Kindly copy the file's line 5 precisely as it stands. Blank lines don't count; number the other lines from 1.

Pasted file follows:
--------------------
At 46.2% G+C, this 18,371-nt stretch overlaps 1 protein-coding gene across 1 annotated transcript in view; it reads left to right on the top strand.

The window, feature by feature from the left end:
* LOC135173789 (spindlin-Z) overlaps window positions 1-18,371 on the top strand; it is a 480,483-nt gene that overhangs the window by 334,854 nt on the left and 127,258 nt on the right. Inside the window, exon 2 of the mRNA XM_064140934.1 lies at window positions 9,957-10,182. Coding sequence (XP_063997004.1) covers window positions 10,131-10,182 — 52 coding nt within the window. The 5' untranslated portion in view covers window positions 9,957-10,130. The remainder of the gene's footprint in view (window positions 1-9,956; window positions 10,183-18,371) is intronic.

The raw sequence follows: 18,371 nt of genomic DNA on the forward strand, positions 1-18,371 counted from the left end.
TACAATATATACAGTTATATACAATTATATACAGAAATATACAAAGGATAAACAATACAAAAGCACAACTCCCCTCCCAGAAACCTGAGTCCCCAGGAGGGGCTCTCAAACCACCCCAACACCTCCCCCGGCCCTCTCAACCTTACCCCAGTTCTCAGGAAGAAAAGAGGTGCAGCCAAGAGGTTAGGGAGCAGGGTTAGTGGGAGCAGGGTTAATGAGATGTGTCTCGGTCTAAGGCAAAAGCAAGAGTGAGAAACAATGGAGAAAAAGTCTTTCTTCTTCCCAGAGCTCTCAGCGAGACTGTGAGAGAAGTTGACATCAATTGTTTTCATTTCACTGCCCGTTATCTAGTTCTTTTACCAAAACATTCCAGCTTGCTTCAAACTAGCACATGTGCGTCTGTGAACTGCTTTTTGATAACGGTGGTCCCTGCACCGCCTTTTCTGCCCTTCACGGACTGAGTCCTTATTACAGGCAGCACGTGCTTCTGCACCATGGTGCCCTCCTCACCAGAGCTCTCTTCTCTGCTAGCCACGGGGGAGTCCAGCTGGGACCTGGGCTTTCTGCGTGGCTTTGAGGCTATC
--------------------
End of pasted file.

TACAATATATACAGTTATATACAATTATATACAGAAATATACAAAGGATAAACAATACAAAAGCACAACTCCCCTCCCAGAAACCTGAGTCCCCAGGAGGGGCTCTCAAACCACCCCAACACCTCCCCCGGCCCTCTCAACCTTACCCCAGTTCTCAGGAAGAAAAGAGGTGCAGCCAAGAGGTTAGGGAGCAGGGTTAGTGGGAGCAGGGTTAATGAGATGTGTCTCGGTCTAAGGCAAAAGCAAGAGTGAGAAACAATGGAGAAAAAGTCTTTCTTCTTCCCAGAGCTCTCAGCGAGACTGTGAGAGAAGTTGACATCAATTGTTTTCATTTCACTGCCCGTTATCTAGTTCTTTTACCAAAACATTCCAGCTTGCTTCAAACTAGCACATGTGCGTCTGTGAACTGCTTTTTGATAACGGTGGTCCCTGCACCGCCTTTTCTGCCCTTCACGGACTGAGTCCTTATTACAGGCAGCACGTGCTTCTGCACCATGGTGCCCTCCTCACCAGAGCTCTCTTCTCTGCTAGCCACGGGGGAGTCCAGCTGGGACCTGGGCTTTCTGCGTGGCTTTGAGGCTATC